- Xolair (omalizumab): Xolair is indicated for patients as young as 6 with moderate to severe persistent asthma and for patients as young as 12 with chronic idiopathic urticaria. By selectively binding to Immunoglobulin E, Xolair helps decrease the incidence of asthma exacerbations and urticaria outbreaks. Xolair is administered in the clinic by our medical staff in the form of a subcutaneous injection once every 2 or 4 weeks.
- Cinqair (reslizumab): Cinqair is primarily indicated for patients 18 years or older with severe, eosinophilic asthma. Cinqair functions as an Interleukin-5 inhibitor to help relieve symptoms of eosinophilic asthma. It must be administered via intravenous infusion once every four weeks.
- Fasenra (benralizumab): Fasenra is indicated for patients 12 years or older with severe eosinophilic asthma. Fasenra may be administered in a clinical setting by our health professionals and is done so via a subcutaneous injection that is administered once every four weeks for the first three doses, and then once every eight weeks thereafter.
- Nucala (mepolizumab): Nucala is indicated as add-on maintenance for patients 12 years or older with severe, eosinophilic asthma or for adults with eosinophilic granulomatosis with polyangiitis (EGPA). Nucala may be administered by our healthcare providers in a clinical setting via a subcutaneous injection.
- Dupixent (dupilumab): Dupixent is indicated for children and adults that suffer from moderate to severe atopic dermatitis and have not received relief from topical therapies. More recently, Dupixent has also been indicated as an add-on maintenance for patients 12 years or older with moderate to severe eosinophilic or steroid dependent asthma and as an add-on for adults experiencing uncontrolled chronic rhinosinusitis with nasal polyposis. Dupixent helps decrease symptoms for all three indications by functioning as an interleukin-4 receptor alpha-antagonist decreasing Interleukin 4 and 13 levels which are involved in the inflammatory process. Dupixent is also administered through a subcutaneous injection by our healthcare providers in a clinical environment or may be self-administered at home. The first dose consists of two injections, with one dose given every other week after that.
Immunoglobulin G (IgG) is a notable protein in our bodies that protects against bacterial and viral infections. They produce antibodies that recognize foreign antigens and bind to them to make them more easily identifiable and aid in their destruction. People with primary immune deficiencies may have an impaired quantity or function of IgG which contributes to an increased frequency and severity of infections. IgG replacement therapy is a suitable option for these patients. Our physicians coordinate with trusted infusion centers to ensure that a regular treatment plan is maintained.
Subcutaneous Allergen Immunotherapy: Allergy shots are a form of allergen desensitization, which serves as a long-term, therapeutic treatment for your allergy symptoms! Starting at low dilutions and working to the top, your immune system becomes tolerant to what it was allergic to. This works 80% of the time in improving allergic rhinitis (e.g. hay fever) and asthma symptoms. Treatment duration is 3-5 years. Patients have the option to choose from standard vs cluster (rapid desensitization) immunotherapy.
Sublingual Immunotherapy (SLIT): Sublingual immunotherapy can be an effective alternative to subcutaneous allergen immunotherapy to environmental allergens. This treatment can be done at the comfort of your own home as there is less risk of anaphylaxis. Furthermore, they are stored at room temperature which makes them convenient for travel. An individual places a droplet of what they are allergic to on a daily basis for a 3-5 year duration. Just as subcutaneous allergen immunotherapy, they work 80% of the time in improving allergic rhinitis (e.g. hayfever) and asthma symptoms.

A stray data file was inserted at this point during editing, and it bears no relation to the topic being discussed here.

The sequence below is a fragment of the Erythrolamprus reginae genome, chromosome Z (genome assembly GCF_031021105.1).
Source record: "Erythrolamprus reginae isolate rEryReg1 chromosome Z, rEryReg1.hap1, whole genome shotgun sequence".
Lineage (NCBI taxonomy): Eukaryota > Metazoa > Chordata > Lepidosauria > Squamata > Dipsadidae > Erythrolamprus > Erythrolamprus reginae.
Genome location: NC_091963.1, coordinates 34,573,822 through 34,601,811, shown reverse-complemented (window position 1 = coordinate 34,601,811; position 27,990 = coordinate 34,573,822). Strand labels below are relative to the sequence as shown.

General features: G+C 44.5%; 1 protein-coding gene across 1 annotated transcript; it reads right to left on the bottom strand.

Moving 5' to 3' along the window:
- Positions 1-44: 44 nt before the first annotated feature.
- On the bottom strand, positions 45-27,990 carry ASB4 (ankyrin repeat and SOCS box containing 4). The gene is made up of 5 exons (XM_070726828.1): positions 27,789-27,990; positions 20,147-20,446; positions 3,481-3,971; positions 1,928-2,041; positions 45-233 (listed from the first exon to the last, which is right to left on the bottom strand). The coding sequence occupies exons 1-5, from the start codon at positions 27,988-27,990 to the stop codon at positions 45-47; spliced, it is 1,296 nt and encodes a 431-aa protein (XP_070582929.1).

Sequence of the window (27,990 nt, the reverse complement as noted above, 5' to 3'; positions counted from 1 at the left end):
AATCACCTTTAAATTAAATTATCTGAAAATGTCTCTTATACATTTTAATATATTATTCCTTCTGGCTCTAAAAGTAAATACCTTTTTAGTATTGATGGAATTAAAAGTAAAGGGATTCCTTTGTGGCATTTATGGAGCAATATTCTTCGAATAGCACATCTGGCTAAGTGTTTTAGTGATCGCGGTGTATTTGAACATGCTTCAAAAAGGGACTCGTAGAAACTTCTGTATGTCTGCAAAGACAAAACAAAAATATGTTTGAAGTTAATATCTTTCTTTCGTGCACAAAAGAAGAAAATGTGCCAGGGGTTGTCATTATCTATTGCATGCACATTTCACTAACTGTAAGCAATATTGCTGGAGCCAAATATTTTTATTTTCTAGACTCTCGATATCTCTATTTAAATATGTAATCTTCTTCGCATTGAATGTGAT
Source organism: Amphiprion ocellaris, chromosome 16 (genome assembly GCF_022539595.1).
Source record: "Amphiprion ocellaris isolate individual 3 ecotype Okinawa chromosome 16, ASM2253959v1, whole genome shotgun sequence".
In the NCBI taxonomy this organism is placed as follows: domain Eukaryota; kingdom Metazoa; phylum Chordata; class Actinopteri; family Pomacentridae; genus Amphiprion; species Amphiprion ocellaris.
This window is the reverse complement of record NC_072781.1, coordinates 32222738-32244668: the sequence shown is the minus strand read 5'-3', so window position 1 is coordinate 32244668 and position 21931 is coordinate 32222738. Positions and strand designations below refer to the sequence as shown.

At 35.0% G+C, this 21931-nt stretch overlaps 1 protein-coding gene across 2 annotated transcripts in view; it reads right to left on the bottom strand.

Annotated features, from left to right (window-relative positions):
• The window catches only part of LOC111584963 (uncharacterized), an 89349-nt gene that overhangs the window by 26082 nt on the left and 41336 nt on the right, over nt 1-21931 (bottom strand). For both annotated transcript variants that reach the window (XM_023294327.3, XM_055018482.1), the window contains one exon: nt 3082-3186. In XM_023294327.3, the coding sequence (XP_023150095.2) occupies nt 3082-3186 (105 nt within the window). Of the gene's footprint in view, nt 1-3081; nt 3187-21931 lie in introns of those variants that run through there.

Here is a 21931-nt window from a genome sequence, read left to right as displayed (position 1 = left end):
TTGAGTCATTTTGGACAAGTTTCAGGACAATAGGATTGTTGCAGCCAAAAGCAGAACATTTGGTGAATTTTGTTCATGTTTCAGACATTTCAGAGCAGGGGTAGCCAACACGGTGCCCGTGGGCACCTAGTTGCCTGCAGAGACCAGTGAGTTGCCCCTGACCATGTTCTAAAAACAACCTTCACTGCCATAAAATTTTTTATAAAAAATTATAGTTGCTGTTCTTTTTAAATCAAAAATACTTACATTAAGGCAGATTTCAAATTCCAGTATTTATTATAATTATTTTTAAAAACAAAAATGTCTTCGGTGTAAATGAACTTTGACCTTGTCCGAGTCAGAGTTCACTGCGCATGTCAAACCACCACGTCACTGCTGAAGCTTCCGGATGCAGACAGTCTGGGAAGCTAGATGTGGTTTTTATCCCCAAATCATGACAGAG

Similar to allergen immunotherapy, drug desensitization consists of exposing your body to small, increasing doses of the drug that you’re allergic to in order to build up a tolerance to it. In many cases, drug allergies can produce anaphylactic or a severe response, but these drugs may be necessary for your health. Aspirin, for example, maybe a necessary drug for people who need it as a blood thinner. By conducting this in a controlled clinical environment, we slowly reintroduce your body to the drug in small doses over a fixed time interval while monitoring symptoms and ensuring reactions are not occurring. By doing so, the patient can return to taking the medication with no issues!
- Drug Challenges: Drug challenges are offered to patients whereby history and objective testing has shown a low likelihood of being allergic to an offending drug. Once skin testing has confirmed an allergic reaction is less likely a patient is given very small doses of the drug in fixed time intervals to rule out an allergy to the suspected drug. This is done over the course of nearly 4 hours so that a patient’s heart rate, blood pressure, and any signs of allergic symptoms can be consistently monitored.
- Food Challenges: Food challenges are primarily offered to patients whereby the likelihood of having a true food allergy is low based on history and objective testing. Common food allergens we challenge to include but are not limited to: (dairy, nuts, eggs, wheat, fish, shellfish, soy, sesame seed). At times we may proceed with a baked food challenge. We have special recipes for muffins that are given to the child’s parent or guardian that contain small amounts of the allergen with other non-allergen ingredients.